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Saturday, February 9, 2013

Baby Grace is 14-months old and has Fungal Menigitis AND Tuberculosis - we are fighting for her life.

Sandra with Grace and Andrew

This is a hard story to write because it is very raw and my heart is aching, but it is an incredible story that must be told so I will write it for you now.  It’s a bit complicated so I will attempt to untangle it as best I can.

On January 15th I dropped in to the local hospital here in Swaziland with Dr. Ann Williams, who is an Opthamologist in the US and who also sits on our Board of Directors. Ann was here on an 11-day service trip and I wanted to introduce her to a doctor friend of mine who works hard with our babies who are malnourished.  When he heard that she was an Opthamologist he asked if she could do him a favor and see a small patient who was in bad condition. The doctor then told us the back story of baby Grace.

Grace is 14-months old and was found on the side of a road early in January 2013.  The baby was sick and the young mother couldn’t care for her (or chose not to) and left the baby with a note attached saying, “My baby is sick, please take care of her.  I am going to see my boyfriend”.  The baby was found, recognized and then taken to the paternal Grandfathers house for care.  The Grandfather of the child called his daughter and told her she must take the child to hospital (she is the sister to the baby’s father who is mentally ill and could not care for the baby himself). The baby’s Aunt had to quit her job and go stay at the hospital with the baby.  When they reached the hospital the baby was in a coma and remained that way for a week.   Grace was diagnosed with having Meningitis and was being treated very aggressively to save her life.  A couple of days after when she came out of her coma she went blind, right in front of the doctors eyes.  It was tragic and the doctor asked if Ann could examine the child and see if the damage was permanent, and so she did an examination of the child and gave us all the bad news.  The child would be blind permanently.  We walked away from the hospital sad and angry at the selfishness of the young mother who chose a boyfriend over the health of her baby.  After that I left for a two-week trip to Asia and didn’t think of the baby again until I got home.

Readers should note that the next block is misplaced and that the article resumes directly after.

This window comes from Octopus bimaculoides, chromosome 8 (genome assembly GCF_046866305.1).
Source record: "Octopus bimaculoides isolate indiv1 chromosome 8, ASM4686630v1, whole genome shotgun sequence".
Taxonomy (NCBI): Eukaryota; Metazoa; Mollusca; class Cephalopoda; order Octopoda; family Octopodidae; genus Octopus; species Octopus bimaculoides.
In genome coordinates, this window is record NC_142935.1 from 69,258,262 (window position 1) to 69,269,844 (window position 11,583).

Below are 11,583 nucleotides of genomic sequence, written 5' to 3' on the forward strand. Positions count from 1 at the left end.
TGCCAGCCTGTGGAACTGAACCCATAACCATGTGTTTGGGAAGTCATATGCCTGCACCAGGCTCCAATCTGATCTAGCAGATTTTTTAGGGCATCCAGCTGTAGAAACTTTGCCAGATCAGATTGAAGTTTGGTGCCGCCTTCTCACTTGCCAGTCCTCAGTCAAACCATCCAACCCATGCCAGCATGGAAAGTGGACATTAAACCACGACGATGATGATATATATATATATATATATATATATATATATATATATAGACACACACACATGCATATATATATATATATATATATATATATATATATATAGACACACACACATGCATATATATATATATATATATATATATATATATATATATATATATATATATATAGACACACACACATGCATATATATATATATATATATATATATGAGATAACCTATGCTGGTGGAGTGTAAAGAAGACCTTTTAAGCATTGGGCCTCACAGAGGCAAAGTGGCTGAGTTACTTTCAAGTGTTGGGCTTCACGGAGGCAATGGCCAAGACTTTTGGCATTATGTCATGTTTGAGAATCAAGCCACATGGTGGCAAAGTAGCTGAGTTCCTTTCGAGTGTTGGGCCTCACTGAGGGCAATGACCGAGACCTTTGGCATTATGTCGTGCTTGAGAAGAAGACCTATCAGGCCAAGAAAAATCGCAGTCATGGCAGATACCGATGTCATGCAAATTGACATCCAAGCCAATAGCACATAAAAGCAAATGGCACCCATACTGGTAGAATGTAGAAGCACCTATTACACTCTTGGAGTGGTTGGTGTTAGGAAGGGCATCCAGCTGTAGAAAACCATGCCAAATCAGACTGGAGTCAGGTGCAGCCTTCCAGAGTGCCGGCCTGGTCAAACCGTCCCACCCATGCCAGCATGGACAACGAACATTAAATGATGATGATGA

This past week we had some friends come to visit from the US.  Andy and Sandra Stanley (Andy is also our Pastor at Northpoint Community Church) were in South Africa for a speaking engagement and decided to come and visit us for a couple of days.  I knew that my doctor friend at the hospital in Swaziland was a big fan of Andy’s books and teachings so I brought the Stanley’s in to the hospital for a short visit and learn of the work this doctor is doing with malnourished babies.

Dr. Ann Williams examining blind child
Dr. Ann Williams at the hospital in January

As we sat and visited I asked the doctor how the baby with Meningitis was doing?  He lit up and said, “The baby regained her sight!  She was healed!”  Wow!  I couldn’t believe it. But then he went on to explain the baby’s health was very serious.  She had Fungal Meningitis (much worse the Bacterial Meningitis) and Tuberculosis (TB) and was very ill.  It was a sad moment and then we moved on to other things.

Only a few minutes later I got a phone call from the Social Worker in that same hospital. She said she had a case to discuss with us and we went to visit her next.  The situation with that baby was complicated and so she passed it along to the Social Welfare office for help.  We headed over to the Social Welfare office in another part of town and discussed that case there.  It was agreed that we would take the baby described and would pick her up the next day.  We had NO idea that the baby was baby Grace because there was no mention of health issues. 

When we arrived at the Social Welfare office on Thursday morning to pick up the new baby I met with the father of the child and a couple of women who had been caring for the child.  They explained a bit of the background, but it never occurred to me that it was the same baby as the one in the hospital. They had shaved her head and she was in boys clothing so I didn’t even recognize the child. But then something happened.  I asked the Aunt to hold the child so I could get a photo for our files.  As soon as I saw them together I knew it was the baby with meningitis from three weeks ago!